We have exciting news: The Juried Art Show is on the move! Our long-time partnership with the Coupeville Festival Association has morphed and the CFA has released the Art School and we are flying solo. Same show, same everything, just different time of year and venue! We feel it is vital to continue supporting local artists with this exhibition, competition for awards, and sale to show our local artists how much we value them.

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People viewing artwork at Juried Art Show

Artists! Mark your calendars for the last week of October this year to coincide with the Haunting of Coupeville (October 22-30). This month-long shoulder season packed with multiple events will be marketed specifically by the Coupeville Chamber of Commerce and the Art School to the same audience off island that attends the Arts & Crafts Festival. That means more bang for our advertising bucks.

We plan on hosting the same Friday night social, October 28, as in the past. The goal is to continue being the “Local and Off-Island Event of the Art Season” with wine, food, and beautiful artwork followed by a weekend-long sale October 29-30. The venue this year will be the Pacific NorthWest Art School.

Patrons enjoying the Art Show Gala
Stained Glass Art Lamp with prize ribbon

Timeline Highlights

  • July 31 – Juried Art Show Poster deadline – if you would like one of your pieces of artwork to be considered for the Juried Art Show Poster and all other print/online marketing materials, please submit your artwork by this date; all other artwork to be submitted in October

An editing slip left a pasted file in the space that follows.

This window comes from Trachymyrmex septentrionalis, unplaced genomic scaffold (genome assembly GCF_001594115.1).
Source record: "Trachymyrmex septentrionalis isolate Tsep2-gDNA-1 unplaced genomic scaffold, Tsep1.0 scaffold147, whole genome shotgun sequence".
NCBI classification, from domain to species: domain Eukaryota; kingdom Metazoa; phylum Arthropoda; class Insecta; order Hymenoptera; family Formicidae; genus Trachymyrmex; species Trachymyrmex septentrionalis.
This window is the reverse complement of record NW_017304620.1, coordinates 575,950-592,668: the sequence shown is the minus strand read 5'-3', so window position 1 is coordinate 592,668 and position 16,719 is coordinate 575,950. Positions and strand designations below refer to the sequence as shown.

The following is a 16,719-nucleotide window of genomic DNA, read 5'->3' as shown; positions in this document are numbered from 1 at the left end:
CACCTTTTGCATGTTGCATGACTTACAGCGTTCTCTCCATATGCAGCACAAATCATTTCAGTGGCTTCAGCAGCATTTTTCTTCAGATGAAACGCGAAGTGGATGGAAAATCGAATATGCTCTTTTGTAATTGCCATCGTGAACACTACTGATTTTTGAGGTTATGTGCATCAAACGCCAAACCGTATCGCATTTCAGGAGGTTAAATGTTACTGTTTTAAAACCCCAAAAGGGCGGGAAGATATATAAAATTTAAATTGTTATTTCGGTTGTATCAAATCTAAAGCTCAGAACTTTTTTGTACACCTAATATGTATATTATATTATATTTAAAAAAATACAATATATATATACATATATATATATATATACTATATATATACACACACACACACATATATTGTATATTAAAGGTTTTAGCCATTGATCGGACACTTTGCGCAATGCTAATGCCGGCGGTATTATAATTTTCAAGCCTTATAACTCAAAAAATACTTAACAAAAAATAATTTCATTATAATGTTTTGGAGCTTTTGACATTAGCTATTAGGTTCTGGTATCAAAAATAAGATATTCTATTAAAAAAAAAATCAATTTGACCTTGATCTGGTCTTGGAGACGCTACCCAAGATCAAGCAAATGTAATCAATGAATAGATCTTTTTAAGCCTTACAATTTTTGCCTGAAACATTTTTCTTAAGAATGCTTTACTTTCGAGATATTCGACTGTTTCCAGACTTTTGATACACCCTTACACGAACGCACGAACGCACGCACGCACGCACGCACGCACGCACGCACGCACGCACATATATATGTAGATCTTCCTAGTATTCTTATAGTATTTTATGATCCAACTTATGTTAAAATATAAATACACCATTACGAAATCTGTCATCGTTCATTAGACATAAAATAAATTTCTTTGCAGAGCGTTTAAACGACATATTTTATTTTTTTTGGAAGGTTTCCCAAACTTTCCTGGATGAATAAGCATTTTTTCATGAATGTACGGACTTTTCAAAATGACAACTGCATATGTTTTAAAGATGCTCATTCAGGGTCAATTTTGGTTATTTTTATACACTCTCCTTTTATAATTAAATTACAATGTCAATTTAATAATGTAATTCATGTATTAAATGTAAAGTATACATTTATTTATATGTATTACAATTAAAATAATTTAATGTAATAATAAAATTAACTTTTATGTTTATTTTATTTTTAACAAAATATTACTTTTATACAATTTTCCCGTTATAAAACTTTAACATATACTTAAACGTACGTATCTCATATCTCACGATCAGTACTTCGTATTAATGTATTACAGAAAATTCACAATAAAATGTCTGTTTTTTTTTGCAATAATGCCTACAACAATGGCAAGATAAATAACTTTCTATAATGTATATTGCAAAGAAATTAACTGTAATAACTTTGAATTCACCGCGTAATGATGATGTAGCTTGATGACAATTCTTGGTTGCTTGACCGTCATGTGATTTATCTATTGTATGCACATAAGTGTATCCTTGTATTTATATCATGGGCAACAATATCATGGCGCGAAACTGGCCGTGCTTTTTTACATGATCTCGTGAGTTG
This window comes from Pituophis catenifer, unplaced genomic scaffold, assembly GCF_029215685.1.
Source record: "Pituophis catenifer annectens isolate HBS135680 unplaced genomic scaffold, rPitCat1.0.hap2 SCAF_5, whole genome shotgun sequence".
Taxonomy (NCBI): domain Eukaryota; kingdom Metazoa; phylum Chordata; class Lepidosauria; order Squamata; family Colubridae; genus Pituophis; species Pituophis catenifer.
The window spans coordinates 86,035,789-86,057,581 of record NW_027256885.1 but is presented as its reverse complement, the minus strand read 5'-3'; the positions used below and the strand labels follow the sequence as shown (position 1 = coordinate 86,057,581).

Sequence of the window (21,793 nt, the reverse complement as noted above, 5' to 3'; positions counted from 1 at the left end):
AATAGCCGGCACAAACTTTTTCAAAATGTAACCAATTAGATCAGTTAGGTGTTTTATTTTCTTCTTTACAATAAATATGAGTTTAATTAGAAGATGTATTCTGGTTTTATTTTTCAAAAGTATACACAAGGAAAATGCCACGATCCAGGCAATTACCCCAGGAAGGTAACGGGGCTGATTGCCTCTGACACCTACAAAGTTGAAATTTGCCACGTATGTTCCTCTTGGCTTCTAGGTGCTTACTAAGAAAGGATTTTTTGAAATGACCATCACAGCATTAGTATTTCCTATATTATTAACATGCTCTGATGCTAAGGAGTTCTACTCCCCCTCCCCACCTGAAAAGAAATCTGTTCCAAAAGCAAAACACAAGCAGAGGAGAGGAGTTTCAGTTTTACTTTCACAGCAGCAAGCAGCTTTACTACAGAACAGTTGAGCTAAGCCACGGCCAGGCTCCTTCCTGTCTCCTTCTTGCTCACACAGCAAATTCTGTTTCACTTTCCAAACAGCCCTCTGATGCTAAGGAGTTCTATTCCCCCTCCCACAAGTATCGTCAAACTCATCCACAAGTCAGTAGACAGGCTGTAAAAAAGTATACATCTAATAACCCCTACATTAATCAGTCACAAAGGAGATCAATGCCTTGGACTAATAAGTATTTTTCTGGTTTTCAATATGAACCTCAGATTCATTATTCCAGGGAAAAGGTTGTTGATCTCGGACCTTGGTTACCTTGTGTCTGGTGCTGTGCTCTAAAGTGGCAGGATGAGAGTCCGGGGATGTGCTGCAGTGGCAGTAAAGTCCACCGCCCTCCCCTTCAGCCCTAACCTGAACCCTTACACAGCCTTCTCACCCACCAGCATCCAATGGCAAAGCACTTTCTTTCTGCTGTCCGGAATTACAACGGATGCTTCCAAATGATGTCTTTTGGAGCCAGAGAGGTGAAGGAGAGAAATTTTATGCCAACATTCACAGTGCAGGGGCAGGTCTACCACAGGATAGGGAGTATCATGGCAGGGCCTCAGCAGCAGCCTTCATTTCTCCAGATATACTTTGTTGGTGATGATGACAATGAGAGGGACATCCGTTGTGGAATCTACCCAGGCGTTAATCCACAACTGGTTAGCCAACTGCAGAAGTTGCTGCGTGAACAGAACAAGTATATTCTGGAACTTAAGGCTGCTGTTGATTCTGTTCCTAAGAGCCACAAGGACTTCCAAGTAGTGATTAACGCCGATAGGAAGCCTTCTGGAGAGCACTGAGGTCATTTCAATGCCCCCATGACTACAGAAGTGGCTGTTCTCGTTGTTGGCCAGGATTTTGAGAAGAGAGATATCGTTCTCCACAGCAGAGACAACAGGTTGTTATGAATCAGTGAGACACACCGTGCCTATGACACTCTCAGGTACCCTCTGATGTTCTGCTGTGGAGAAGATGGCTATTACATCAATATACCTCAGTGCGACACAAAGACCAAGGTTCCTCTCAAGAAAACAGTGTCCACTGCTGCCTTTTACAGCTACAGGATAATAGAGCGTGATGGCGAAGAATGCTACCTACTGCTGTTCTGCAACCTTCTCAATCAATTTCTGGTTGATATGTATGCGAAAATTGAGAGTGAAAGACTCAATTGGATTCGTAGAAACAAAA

• October 22-23 – Art drop-off to be juried
  • October 24 – Art juried by well-known and respected Juror Anthony Turpin
  • October 28 – Awards and cash prizes announced during Art Reception
  • October 29-30 – Art Sale at Pacific NorthWest Art School
  • See Juried Art Show Entry Form for more details

Juried Art Show Juror Anthony Turpin
Anthony Turpin Landscape Painting

Meet Your Juror – Anthony Turpin

From my earliest recollection the landscape was a source of wonder, and various landscape artists were inspiration to me as I sought a direction in my work. Initially my quest was for control of media to make paintings of things as they are in nature –especially the wide expanses of the west and northwest. I was interested in illustrating those scenes primarily. In 1966, I began more formal studies at Art Center School in Los Angeles. My primary instructor there, Lorser Feitelson, introduced me to the world of the “moderns”, and it was soon thereafter that I became fascinated with abstract expressionism and American art of the 20th Century. While I continued to be captivated by the “realists”, I devoted much time to experiments with shape and form in purely non-objective compositions using a variety of materials mixing a wide range of media.